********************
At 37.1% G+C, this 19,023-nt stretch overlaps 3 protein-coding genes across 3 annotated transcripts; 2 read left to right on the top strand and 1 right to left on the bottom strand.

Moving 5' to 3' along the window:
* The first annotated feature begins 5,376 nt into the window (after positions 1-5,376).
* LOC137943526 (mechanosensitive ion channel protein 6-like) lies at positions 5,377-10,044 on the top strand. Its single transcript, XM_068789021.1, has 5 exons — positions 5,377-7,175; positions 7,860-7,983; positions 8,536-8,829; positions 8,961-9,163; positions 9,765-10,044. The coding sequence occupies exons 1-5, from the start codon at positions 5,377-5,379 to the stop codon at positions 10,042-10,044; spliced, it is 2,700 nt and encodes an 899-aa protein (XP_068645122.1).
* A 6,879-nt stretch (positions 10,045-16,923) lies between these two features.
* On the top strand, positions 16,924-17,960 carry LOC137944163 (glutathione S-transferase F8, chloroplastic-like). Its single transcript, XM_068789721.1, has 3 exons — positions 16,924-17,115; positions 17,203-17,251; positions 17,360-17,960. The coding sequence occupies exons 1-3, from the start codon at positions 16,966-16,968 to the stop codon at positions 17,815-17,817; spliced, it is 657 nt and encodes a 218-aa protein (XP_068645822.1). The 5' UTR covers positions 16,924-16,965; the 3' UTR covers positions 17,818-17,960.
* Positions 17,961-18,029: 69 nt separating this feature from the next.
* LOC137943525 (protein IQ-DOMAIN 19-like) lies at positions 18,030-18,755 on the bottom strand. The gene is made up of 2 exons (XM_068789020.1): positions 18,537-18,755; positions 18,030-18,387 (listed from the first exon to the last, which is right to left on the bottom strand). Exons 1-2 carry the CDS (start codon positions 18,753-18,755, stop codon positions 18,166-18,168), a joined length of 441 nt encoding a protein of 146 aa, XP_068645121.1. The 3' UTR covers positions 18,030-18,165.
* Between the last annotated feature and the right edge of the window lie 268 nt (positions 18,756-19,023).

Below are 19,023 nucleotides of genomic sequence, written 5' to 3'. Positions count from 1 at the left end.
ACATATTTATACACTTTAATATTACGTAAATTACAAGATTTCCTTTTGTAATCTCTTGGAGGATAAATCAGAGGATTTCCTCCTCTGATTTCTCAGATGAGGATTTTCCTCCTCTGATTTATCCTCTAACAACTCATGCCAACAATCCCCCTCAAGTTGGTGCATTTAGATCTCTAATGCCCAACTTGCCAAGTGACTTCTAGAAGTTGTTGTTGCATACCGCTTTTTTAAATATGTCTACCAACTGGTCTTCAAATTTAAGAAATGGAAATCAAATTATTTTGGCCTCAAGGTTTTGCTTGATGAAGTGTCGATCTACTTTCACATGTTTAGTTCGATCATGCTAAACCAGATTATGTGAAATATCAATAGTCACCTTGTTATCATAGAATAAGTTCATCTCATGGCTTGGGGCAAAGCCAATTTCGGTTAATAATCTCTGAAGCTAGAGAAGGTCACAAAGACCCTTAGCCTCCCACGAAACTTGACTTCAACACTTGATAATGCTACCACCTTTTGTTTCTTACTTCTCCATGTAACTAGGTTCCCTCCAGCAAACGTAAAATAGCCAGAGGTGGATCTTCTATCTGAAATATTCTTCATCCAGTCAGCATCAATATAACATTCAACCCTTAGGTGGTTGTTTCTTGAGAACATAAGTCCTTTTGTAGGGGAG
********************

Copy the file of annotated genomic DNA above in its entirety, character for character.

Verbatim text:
At 37.1% G+C, this 19,023-nt stretch overlaps 3 protein-coding genes across 3 annotated transcripts; 2 read left to right on the top strand and 1 right to left on the bottom strand.

Moving 5' to 3' along the window:
* The first annotated feature begins 5,376 nt into the window (after positions 1-5,376).
* LOC137943526 (mechanosensitive ion channel protein 6-like) lies at positions 5,377-10,044 on the top strand. Its single transcript, XM_068789021.1, has 5 exons — positions 5,377-7,175; positions 7,860-7,983; positions 8,536-8,829; positions 8,961-9,163; positions 9,765-10,044. The coding sequence occupies exons 1-5, from the start codon at positions 5,377-5,379 to the stop codon at positions 10,042-10,044; spliced, it is 2,700 nt and encodes an 899-aa protein (XP_068645122.1).
* A 6,879-nt stretch (positions 10,045-16,923) lies between these two features.
* On the top strand, positions 16,924-17,960 carry LOC137944163 (glutathione S-transferase F8, chloroplastic-like). Its single transcript, XM_068789721.1, has 3 exons — positions 16,924-17,115; positions 17,203-17,251; positions 17,360-17,960. The coding sequence occupies exons 1-3, from the start codon at positions 16,966-16,968 to the stop codon at positions 17,815-17,817; spliced, it is 657 nt and encodes a 218-aa protein (XP_068645822.1). The 5' UTR covers positions 16,924-16,965; the 3' UTR covers positions 17,818-17,960.
* Positions 17,961-18,029: 69 nt separating this feature from the next.
* LOC137943525 (protein IQ-DOMAIN 19-like) lies at positions 18,030-18,755 on the bottom strand. The gene is made up of 2 exons (XM_068789020.1): positions 18,537-18,755; positions 18,030-18,387 (listed from the first exon to the last, which is right to left on the bottom strand). Exons 1-2 carry the CDS (start codon positions 18,753-18,755, stop codon positions 18,166-18,168), a joined length of 441 nt encoding a protein of 146 aa, XP_068645121.1. The 3' UTR covers positions 18,030-18,165.
* Between the last annotated feature and the right edge of the window lie 268 nt (positions 18,756-19,023).

Below are 19,023 nucleotides of genomic sequence, written 5' to 3'. Positions count from 1 at the left end.
ACATATTTATACACTTTAATATTACGTAAATTACAAGATTTCCTTTTGTAATCTCTTGGAGGATAAATCAGAGGATTTCCTCCTCTGATTTCTCAGATGAGGATTTTCCTCCTCTGATTTATCCTCTAACAACTCATGCCAACAATCCCCCTCAAGTTGGTGCATTTAGATCTCTAATGCCCAACTTGCCAAGTGACTTCTAGAAGTTGTTGTTGCATACCGCTTTTTTAAATATGTCTACCAACTGGTCTTCAAATTTAAGAAATGGAAATCAAATTATTTTGGCCTCAAGGTTTTGCTTGATGAAGTGTCGATCTACTTTCACATGTTTAGTTCGATCATGCTAAACCAGATTATGTGAAATATCAATAGTCACCTTGTTATCATAGAATAAGTTCATCTCATGGCTTGGGGCAAAGCCAATTTCGGTTAATAATCTCTGAAGCTAGAGAAGGTCACAAAGACCCTTAGCCTCCCACGAAACTTGACTTCAACACTTGATAATGCTACCACCTTTTGTTTCTTACTTCTCCATGTAACTAGGTTCCCTCCAGCAAACGTAAAATAGCCAGAGGTGGATCTTCTATCTGAAATATTCTTCATCCAGTCAGCATCAATATAACATTCAACCCTTAGGTGGTTGTTTCTTGAGAACATAAGTCCTTTTGTAGGGGAG